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Here I would like to start maybe the most crucial debate when it comes to the GOAT status (except for playstyle which IMO makes the GOAT debate relative):

Nadal absolutely dominating RG, more than Djokovic and Federer dominate hard court and grass: does it make Nadal better or is the sign that clay is such a peculiar surface it should not be considered as important as the other ones together?

I know Nadal fans will gently (or not) tell me to f*** off and I understand that risk but I genuinely want everybody to adress this debate rationnally.

To me, it has always been pretty obvious that once a player is so ahead in a surface, there is less competition for this player, so in a way once he made all the efforts to acquire this invincible status, Nadal can "rely" on it - even though he works hard too, that's not the point.

Whereas Federer and Djokovic even if they wanted to specialize in grass or HC (they did), they couldn't dominate as much on these surface because a lot of players are actually comfortable on them, it's not as peculiar as clay hence competition is every round, everywhere.

Think about the amount of players automatically disqualified when talking about RG contenders. This amount is way bigger than the equivalent for HC and grass.
 

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Here I would like to start maybe the most crucial debate when it comes to the GOAT status (except for playstyle which IMO makes the GOAT debate relative):

Nadal absolutely dominating RG, more than Djokovic and Federer dominate hard court and grass: does it make Nadal better or is the sign that clay is such a peculiar surface it should not be considered as important as the other ones together?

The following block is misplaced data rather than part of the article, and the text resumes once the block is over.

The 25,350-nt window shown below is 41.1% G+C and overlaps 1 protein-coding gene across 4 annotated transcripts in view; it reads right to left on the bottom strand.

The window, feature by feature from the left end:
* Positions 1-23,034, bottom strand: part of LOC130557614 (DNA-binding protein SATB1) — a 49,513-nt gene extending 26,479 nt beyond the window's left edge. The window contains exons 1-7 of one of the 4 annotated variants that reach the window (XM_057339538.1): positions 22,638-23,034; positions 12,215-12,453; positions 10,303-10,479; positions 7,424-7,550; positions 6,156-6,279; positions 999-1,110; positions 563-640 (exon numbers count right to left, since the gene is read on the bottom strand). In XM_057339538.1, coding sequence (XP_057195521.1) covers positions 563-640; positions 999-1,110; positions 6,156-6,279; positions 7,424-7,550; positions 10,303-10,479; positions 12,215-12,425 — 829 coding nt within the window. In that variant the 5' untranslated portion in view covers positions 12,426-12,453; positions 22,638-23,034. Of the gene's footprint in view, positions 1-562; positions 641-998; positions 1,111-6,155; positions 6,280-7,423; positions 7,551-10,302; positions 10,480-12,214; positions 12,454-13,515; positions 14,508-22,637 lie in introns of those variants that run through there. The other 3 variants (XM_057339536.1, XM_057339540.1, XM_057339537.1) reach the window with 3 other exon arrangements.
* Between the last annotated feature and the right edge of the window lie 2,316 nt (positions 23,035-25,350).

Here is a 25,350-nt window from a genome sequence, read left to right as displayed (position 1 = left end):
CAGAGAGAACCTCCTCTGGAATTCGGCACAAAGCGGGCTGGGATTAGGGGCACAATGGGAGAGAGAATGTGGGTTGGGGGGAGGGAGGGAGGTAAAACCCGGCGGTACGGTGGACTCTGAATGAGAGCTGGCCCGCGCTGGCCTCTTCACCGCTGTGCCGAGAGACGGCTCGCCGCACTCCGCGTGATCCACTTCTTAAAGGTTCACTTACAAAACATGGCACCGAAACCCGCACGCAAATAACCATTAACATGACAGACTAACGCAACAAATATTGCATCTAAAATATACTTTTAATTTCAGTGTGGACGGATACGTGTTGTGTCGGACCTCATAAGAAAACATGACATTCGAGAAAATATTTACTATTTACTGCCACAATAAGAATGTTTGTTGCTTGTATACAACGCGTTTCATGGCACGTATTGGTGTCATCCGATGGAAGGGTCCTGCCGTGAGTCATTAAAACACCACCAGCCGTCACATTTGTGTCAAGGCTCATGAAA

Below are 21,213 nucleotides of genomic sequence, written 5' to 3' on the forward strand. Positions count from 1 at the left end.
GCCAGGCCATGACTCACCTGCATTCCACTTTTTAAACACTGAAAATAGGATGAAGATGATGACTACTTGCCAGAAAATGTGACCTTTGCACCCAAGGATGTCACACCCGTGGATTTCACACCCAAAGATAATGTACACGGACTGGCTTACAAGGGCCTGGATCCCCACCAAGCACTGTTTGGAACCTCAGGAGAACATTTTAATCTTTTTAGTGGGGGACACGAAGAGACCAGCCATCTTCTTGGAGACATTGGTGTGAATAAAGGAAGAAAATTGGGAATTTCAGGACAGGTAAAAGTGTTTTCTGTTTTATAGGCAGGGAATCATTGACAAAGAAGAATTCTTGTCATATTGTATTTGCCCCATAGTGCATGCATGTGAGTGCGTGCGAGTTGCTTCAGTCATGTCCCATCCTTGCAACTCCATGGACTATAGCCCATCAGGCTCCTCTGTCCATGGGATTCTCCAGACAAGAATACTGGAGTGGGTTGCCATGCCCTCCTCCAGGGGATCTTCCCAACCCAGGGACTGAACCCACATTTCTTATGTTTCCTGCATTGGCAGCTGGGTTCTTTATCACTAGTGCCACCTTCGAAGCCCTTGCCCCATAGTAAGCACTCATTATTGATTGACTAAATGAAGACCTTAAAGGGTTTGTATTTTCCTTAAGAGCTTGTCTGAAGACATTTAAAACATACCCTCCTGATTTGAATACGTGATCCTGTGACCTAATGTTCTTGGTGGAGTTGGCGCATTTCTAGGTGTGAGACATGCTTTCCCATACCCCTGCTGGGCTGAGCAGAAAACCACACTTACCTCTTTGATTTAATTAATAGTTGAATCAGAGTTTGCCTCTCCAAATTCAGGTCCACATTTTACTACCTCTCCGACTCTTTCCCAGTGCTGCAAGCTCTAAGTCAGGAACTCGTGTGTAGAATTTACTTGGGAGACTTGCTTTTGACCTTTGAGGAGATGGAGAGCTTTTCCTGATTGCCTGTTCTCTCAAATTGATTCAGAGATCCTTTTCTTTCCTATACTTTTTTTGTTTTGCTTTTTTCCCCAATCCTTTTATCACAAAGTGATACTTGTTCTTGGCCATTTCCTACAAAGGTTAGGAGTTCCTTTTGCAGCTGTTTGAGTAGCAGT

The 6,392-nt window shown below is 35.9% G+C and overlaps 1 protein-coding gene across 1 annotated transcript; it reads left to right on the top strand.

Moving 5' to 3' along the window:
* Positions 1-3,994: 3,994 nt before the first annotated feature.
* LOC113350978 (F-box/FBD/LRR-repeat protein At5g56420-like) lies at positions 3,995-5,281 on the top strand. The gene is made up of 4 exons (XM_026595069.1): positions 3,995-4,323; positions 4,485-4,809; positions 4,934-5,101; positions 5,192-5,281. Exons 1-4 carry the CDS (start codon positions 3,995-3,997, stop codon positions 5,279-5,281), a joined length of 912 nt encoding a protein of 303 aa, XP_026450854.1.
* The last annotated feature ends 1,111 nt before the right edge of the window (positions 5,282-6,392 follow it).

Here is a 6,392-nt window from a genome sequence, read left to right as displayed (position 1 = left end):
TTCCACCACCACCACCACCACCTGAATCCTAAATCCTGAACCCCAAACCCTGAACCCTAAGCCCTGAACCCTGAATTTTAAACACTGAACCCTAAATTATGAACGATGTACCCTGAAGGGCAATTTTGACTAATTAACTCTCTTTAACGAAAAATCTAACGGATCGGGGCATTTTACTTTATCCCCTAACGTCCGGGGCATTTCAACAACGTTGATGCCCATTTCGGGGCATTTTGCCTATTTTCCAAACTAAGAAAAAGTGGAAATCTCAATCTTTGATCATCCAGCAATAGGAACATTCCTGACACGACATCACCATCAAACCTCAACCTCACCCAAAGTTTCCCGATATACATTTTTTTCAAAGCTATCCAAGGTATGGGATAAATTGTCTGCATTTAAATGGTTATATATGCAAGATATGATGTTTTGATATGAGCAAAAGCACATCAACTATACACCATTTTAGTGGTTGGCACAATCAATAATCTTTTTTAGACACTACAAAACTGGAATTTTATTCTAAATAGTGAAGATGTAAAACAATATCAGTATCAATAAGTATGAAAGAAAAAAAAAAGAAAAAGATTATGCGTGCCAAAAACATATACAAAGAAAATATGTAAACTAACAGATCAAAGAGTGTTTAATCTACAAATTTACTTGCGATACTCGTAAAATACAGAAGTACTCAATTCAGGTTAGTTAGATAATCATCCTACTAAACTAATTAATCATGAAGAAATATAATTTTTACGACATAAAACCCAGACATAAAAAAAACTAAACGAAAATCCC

I know Nadal fans will gently (or not) tell me to f*** off and I understand that risk but I genuinely want everybody to adress this debate rationnally.

To me, it has always been pretty obvious that once a player is so ahead in a surface, there is less competition for this player, so in a way once he made all the efforts to acquire this invincible status, Nadal can "rely" on it - even though he works hard too, that's not the point.

Whereas Federer and Djokovic even if they wanted to specialize in grass or HC (they did), they couldn't dominate as much on these surface because a lot of players are actually comfortable on them, it's not as peculiar as clay hence competition is every round, everywhere.

Think about the amount of players automatically disqualified when talking about RG contenders. This amount is way bigger than the equivalent for HC and grass.
I somewhat disagree with grass, there are many players automatically disqualified from it. Actually i would say more so than clay. Chances of upset are lower on clay as rallies are longer and there is far less importance on the serve. In the end i do think grass is hardest to master but it has been easier in last decades with slower conditions and sometimes even higher bounces. I believe in last few season during hot editions the bounce was even higher than at this year FO (who would believe that?)

I will repeat once more, the medium paced hard court used at the AO (plexicushion) when they didn't make it overly fast like in 2017 was the most neutral surface that exist with all playing styles on equal footing. It is in some way where you can tell the true level of a player.
 

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it's all about age. RG is known as 'youth slam'. winning it after 30 is deserves some respect.
 

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it's all about age. RG is known as 'youth slam'. winning it after 30 is deserves some respect.
Haven't people realise that for some obscure reasons, age has been close to irrelevant with some players... Rafael Nadal looked like a 20 years old picking up these drop shots yesterday. It goes on..
 
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